Read the full report at The Reform Institute
The stunning Democratic victory in November in both the House and Senate – 29 seats gained in the House, six in the Senate, with not a single Democratic seat going over to the Republicans – was fueled by a powerful public reaction against the war in Iraq, the incompetence of the federal government in dealing with problems at home and abroad, and the culture of corruption that enveloped the unified Republican government in Washington.
Unhappiness with President Bush surely contributed to the election results. But the U.S. Congress was front and center as public anger grew over cascading governmental failures of performance and ethics.
Voters were right. In each of its central responsibilities – to represent, to legislate, and to check and balance the other branches – Congress has fallen woefully short of the expectations and standards of the Framers of the Constitution. In 37 years each of Congress-watching, we have never seen the institution in worse shape. Its leaders have dismantled the “regular order” of rules and norms, collapsed the deliberative process designed to make laws carefully through debate, amendment and give-and-take, abandoned oversight of the executive branch and allowed the White House to run roughshod over Congress while expanding vastly its own powers.
Democrats ran against the do-nothing Congress, and powerfully condemned the culture of corruption. Now it is their turn to show they meant it. Democrats have the opportunity – and the responsibility – to begin to mend the broken branch. If they fail to do so, by reverting to their old, bad practices when they were last in the majority or by embracing the even worse abuses of the Republicans, their tenure in power will be appropriately short lived. An initial test of their commitment will come early next month, in the first days of the 110th Congress. Here are three concrete actions to match their rhetoric.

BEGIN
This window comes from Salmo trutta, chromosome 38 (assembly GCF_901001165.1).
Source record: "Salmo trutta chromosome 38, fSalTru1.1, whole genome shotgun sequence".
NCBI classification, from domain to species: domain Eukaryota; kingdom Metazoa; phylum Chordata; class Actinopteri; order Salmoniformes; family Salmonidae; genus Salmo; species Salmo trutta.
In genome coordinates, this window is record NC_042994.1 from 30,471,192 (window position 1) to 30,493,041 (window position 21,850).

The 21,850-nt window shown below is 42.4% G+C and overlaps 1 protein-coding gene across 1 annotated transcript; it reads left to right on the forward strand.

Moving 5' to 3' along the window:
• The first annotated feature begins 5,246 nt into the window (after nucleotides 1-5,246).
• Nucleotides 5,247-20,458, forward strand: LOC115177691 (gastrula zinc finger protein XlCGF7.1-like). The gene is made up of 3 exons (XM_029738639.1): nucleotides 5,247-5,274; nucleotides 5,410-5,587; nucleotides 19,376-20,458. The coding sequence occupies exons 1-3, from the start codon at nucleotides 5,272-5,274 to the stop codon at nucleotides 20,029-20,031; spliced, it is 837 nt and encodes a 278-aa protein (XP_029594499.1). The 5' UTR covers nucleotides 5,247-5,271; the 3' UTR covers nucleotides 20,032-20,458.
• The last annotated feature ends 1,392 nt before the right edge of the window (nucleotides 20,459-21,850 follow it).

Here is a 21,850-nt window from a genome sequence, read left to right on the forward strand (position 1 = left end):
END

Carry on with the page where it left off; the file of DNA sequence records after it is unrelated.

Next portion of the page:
The first is the adoption of a serious package of ethics and lobbying reforms. Dealing with the culture of corruption and establishing a legitimate ethics process in Congress will take many steps. Reducing the opportunities available to individual members to deliver special benefits for narrow interests and increasing transparency throughout the legislative process are essential first steps. But the key is credible enforcement of old and new laws and ethics rules. That requires an independent panel within the legislative branch (consisting mainly of former members) to screen charges of unethical behavior and a professional staff to conduct investigations and manage a strengthened reporting and disclosure system.
A second step is to put Congress back to work in Washington. In recent years both the House and Senate have set modern-day records for the fewest days in session, barely 65 full days in the House in 2006. A typical workweek now has members arriving late on Tuesday and departing mid-day on Thursday. Nothing is more important to changing the decision-making and deliberative dynamic in Congress than making sure members are there for sustained periods of time, working on policy and oversight, and interacting with one another in committee and on the floor – and that means a commitment to five-day weeks in Washington, at least 26 of them.
The final step is a return to regular order and deliberation in the House and Senate: serious and open hearings and markups in committees and rules that permit genuine debate and amendment on the floor. It also means ending the practice of holding House votes open well beyond the customary 15 minutes to manipulate the outcome, and providing ample time for members and staff to read the text of bills and conference reports before having to vote on them. Also important is the meaningful involvement of all conference committee members in debating and deciding the content of their report. It further means regular meetings between majority and minority party and committee leaders regarding scheduling and administration of the legislative branch.
These three steps will not alone solve problems like Iraq or looming budget deficits. But they will move us away from a dysfunctional Congress to a functioning branch – a necessary first step to effective governance.